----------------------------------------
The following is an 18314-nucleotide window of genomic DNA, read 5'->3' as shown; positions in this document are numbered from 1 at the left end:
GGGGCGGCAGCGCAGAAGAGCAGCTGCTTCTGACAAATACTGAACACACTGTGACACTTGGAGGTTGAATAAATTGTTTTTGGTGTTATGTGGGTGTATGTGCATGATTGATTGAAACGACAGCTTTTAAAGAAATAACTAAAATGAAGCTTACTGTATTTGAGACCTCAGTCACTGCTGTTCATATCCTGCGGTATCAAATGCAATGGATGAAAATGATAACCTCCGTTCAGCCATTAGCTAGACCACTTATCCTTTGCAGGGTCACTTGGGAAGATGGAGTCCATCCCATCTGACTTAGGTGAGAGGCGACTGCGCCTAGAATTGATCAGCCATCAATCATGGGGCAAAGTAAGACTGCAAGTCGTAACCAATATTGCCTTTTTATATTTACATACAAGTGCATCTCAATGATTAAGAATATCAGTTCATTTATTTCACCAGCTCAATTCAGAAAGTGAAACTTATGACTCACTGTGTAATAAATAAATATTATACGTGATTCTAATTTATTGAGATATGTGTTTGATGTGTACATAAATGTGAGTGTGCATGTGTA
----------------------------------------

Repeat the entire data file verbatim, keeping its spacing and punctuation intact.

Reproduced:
The following is an 18314-nucleotide window of genomic DNA, read 5'->3' as shown; positions in this document are numbered from 1 at the left end:
GGGGCGGCAGCGCAGAAGAGCAGCTGCTTCTGACAAATACTGAACACACTGTGACACTTGGAGGTTGAATAAATTGTTTTTGGTGTTATGTGGGTGTATGTGCATGATTGATTGAAACGACAGCTTTTAAAGAAATAACTAAAATGAAGCTTACTGTATTTGAGACCTCAGTCACTGCTGTTCATATCCTGCGGTATCAAATGCAATGGATGAAAATGATAACCTCCGTTCAGCCATTAGCTAGACCACTTATCCTTTGCAGGGTCACTTGGGAAGATGGAGTCCATCCCATCTGACTTAGGTGAGAGGCGACTGCGCCTAGAATTGATCAGCCATCAATCATGGGGCAAAGTAAGACTGCAAGTCGTAACCAATATTGCCTTTTTATATTTACATACAAGTGCATCTCAATGATTAAGAATATCAGTTCATTTATTTCACCAGCTCAATTCAGAAAGTGAAACTTATGACTCACTGTGTAATAAATAAATATTATACGTGATTCTAATTTATTGAGATATGTGTTTGATGTGTACATAAATGTGAGTGTGCATGTGTA